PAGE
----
High on the list of things I want for Christmas is the recent biography Raymond Carver: A Writer's Life. Carver is considered by many to be the finest short story writer of the 20th century, an assessment I would not dispute. Known for his terse, stripped down realism, Carver wrote of people barely hanging on, to relationships, sobriety or sanity. It's unflinching work from a man who did a fair amount of abuse to himself and others, whose life was cut short by cigarettes ten years after he was able to quit drinking.
What is most intriguing is the minimalist style for which Carver is known came largely at the behest of his editor, Gordon Lish. Lish was instrumental in pushing Carver toward a reductive style, taking a hatchet to manuscripts when a razor would have sufficed. Curious readers can pick up the recent Collected Stories volume, which presents both versions of an early story. The relationship between writer and editor was often contentious but ultimately Carver realized Lish controlled access to publication and was thus willing to make the necessary compromises to his work.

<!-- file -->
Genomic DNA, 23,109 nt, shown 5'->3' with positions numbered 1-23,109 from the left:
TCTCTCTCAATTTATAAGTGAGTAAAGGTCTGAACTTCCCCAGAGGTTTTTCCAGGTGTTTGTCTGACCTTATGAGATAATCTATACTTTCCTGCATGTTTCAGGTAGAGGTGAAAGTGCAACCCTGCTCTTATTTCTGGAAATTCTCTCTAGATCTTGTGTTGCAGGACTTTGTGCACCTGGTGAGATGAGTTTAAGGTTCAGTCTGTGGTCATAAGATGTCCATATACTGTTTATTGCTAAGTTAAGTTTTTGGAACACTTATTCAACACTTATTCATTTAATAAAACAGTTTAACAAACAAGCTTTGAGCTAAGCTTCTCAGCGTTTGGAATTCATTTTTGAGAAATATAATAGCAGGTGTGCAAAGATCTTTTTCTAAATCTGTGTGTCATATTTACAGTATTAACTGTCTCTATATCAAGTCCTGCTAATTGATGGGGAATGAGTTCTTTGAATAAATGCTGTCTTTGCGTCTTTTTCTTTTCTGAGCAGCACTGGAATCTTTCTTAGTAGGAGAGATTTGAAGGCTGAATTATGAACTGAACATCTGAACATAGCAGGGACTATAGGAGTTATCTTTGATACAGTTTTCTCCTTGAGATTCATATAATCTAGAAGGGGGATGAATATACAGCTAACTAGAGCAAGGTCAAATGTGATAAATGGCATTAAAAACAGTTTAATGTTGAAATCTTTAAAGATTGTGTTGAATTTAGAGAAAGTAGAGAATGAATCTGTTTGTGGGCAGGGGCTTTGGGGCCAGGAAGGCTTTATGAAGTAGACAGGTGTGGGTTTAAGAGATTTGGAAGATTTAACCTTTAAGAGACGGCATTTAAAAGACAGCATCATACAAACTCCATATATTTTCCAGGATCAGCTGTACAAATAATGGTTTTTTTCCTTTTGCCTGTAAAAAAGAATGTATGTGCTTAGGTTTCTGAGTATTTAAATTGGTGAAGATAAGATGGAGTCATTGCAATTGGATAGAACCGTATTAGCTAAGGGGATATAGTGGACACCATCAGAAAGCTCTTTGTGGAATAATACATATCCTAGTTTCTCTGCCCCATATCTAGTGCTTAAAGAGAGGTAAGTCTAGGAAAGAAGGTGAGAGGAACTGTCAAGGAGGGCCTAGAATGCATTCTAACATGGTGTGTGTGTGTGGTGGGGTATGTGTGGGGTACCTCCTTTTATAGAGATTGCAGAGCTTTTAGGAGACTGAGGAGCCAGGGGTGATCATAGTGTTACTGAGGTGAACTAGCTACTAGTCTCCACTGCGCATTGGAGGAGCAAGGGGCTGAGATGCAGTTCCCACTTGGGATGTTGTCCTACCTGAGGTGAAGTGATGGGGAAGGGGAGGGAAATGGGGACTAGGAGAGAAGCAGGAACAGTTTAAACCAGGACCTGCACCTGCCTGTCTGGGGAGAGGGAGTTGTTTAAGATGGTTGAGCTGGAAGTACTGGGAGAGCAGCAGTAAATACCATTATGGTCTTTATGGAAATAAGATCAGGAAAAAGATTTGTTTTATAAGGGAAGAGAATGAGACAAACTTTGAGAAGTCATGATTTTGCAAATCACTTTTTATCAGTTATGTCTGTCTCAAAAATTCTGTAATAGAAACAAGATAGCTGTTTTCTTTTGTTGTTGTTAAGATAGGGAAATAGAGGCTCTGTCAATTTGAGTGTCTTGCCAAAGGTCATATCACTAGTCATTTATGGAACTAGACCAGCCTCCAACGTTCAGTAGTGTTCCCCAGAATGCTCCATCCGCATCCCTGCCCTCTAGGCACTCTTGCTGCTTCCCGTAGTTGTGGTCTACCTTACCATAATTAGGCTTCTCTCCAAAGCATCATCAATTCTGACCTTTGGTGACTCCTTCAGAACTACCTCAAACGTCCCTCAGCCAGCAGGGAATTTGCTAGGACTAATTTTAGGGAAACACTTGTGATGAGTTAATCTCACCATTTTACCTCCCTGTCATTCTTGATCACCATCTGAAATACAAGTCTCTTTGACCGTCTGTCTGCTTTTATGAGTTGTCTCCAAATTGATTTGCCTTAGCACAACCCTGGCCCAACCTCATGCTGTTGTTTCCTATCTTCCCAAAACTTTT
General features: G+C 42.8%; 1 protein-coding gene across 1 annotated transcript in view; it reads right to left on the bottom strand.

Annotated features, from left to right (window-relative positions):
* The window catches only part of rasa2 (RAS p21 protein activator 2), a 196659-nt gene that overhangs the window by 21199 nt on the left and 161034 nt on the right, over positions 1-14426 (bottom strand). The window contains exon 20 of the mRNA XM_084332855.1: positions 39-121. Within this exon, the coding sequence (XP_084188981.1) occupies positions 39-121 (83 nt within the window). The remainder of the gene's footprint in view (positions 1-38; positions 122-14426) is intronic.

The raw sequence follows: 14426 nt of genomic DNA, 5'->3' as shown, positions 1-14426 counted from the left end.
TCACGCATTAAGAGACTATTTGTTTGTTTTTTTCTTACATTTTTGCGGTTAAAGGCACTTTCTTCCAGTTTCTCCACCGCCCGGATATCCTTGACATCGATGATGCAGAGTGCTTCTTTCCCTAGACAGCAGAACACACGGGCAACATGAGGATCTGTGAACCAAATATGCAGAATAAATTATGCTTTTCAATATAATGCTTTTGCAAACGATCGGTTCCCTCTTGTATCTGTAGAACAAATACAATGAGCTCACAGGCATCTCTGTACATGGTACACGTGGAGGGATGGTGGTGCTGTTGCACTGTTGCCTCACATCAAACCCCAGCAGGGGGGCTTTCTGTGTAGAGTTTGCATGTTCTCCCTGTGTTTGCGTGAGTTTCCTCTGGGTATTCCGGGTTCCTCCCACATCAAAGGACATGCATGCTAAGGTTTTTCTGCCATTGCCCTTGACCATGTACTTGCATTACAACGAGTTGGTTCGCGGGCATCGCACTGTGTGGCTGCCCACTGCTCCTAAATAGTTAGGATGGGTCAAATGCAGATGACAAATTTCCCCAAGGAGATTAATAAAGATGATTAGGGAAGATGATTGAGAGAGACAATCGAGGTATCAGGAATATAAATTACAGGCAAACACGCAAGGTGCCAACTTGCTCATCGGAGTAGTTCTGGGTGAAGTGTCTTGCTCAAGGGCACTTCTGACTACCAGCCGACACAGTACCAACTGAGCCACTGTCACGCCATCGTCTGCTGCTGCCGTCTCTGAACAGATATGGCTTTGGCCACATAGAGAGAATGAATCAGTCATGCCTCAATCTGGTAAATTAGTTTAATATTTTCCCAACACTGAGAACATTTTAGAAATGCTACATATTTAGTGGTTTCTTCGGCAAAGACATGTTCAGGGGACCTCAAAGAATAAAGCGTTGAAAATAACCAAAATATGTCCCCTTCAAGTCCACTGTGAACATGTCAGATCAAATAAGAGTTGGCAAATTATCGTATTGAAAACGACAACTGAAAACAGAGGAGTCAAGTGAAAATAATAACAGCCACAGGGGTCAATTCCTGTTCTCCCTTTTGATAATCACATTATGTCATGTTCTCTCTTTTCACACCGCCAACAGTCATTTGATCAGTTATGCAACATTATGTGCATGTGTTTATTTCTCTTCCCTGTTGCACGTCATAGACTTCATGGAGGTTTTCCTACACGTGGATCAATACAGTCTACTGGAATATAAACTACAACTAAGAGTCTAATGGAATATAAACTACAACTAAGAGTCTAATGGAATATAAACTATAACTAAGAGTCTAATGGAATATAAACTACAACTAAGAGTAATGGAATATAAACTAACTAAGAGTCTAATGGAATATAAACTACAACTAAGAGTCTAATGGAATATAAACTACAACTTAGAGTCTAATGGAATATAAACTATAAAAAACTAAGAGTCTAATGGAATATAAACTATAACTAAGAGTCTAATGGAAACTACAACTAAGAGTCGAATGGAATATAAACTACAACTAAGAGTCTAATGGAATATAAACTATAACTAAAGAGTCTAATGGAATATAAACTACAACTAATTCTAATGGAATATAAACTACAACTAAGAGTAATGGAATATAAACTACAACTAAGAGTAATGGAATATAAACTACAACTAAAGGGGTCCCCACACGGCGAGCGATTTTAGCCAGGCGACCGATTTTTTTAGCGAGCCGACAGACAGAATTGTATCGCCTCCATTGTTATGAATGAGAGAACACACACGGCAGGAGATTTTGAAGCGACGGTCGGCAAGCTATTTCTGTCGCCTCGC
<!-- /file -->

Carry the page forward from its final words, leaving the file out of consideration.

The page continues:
The Carver/Lish dynamic made me think of the nature of the designer/client relationship. The best clients are collaborative, engaged in the process and willing to listen, as well as offer up strategic input. Our strongest work is always a product of these types of interactions, where client feedback works to the betterment of the final design. An engaged and informed client can elevate work from good to stellar. A bad client can kill it entirely, reducing the work to something completely different from the original vision of the designer.
As astonishing as Carver's body of writing is, one is left to wonder what might have been had his editor given him the trust we appreciate and expect from our clients.